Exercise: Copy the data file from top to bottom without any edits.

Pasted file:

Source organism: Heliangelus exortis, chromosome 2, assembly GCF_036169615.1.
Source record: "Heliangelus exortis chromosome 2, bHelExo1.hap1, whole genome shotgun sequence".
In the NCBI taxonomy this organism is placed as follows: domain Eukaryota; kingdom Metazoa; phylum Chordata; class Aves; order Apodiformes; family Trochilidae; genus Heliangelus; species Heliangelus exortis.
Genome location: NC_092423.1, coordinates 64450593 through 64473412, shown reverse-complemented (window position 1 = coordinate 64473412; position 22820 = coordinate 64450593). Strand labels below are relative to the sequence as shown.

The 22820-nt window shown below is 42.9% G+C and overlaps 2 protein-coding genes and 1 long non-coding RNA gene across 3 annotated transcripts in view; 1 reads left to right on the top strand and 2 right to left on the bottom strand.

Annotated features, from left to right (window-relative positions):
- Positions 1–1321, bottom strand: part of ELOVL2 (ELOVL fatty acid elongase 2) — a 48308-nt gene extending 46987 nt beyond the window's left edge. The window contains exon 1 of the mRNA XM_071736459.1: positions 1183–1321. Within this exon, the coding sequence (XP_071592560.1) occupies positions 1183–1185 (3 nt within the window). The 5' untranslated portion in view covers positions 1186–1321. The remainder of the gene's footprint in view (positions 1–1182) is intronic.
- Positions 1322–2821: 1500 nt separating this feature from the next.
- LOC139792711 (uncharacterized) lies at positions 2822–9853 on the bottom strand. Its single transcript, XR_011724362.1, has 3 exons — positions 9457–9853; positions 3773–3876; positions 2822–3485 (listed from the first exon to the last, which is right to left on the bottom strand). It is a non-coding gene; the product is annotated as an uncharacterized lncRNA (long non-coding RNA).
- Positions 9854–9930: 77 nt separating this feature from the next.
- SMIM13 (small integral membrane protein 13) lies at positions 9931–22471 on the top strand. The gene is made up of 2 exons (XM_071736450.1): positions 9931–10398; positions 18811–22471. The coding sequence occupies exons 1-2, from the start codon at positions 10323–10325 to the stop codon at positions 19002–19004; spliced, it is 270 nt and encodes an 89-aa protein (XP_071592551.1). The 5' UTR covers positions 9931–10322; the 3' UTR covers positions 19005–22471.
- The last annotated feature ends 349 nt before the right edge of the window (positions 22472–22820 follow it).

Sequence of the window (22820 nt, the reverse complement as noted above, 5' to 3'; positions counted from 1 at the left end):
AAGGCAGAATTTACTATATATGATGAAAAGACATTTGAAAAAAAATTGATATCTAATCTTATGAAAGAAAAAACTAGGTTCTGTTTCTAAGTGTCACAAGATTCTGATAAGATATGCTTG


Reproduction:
Source organism: Heliangelus exortis, chromosome 2, assembly GCF_036169615.1.
Source record: "Heliangelus exortis chromosome 2, bHelExo1.hap1, whole genome shotgun sequence".
In the NCBI taxonomy this organism is placed as follows: domain Eukaryota; kingdom Metazoa; phylum Chordata; class Aves; order Apodiformes; family Trochilidae; genus Heliangelus; species Heliangelus exortis.
Genome location: NC_092423.1, coordinates 64450593 through 64473412, shown reverse-complemented (window position 1 = coordinate 64473412; position 22820 = coordinate 64450593). Strand labels below are relative to the sequence as shown.

The 22820-nt window shown below is 42.9% G+C and overlaps 2 protein-coding genes and 1 long non-coding RNA gene across 3 annotated transcripts in view; 1 reads left to right on the top strand and 2 right to left on the bottom strand.

Annotated features, from left to right (window-relative positions):
- Positions 1–1321, bottom strand: part of ELOVL2 (ELOVL fatty acid elongase 2) — a 48308-nt gene extending 46987 nt beyond the window's left edge. The window contains exon 1 of the mRNA XM_071736459.1: positions 1183–1321. Within this exon, the coding sequence (XP_071592560.1) occupies positions 1183–1185 (3 nt within the window). The 5' untranslated portion in view covers positions 1186–1321. The remainder of the gene's footprint in view (positions 1–1182) is intronic.
- Positions 1322–2821: 1500 nt separating this feature from the next.
- LOC139792711 (uncharacterized) lies at positions 2822–9853 on the bottom strand. Its single transcript, XR_011724362.1, has 3 exons — positions 9457–9853; positions 3773–3876; positions 2822–3485 (listed from the first exon to the last, which is right to left on the bottom strand). It is a non-coding gene; the product is annotated as an uncharacterized lncRNA (long non-coding RNA).
- Positions 9854–9930: 77 nt separating this feature from the next.
- SMIM13 (small integral membrane protein 13) lies at positions 9931–22471 on the top strand. The gene is made up of 2 exons (XM_071736450.1): positions 9931–10398; positions 18811–22471. The coding sequence occupies exons 1-2, from the start codon at positions 10323–10325 to the stop codon at positions 19002–19004; spliced, it is 270 nt and encodes an 89-aa protein (XP_071592551.1). The 5' UTR covers positions 9931–10322; the 3' UTR covers positions 19005–22471.
- The last annotated feature ends 349 nt before the right edge of the window (positions 22472–22820 follow it).

Sequence of the window (22820 nt, the reverse complement as noted above, 5' to 3'; positions counted from 1 at the left end):
AAGGCAGAATTTACTATATATGATGAAAAGACATTTGAAAAAAAATTGATATCTAATCTTATGAAAGAAAAAACTAGGTTCTGTTTCTAAGTGTCACAAGATTCTGATAAGATATGCTTG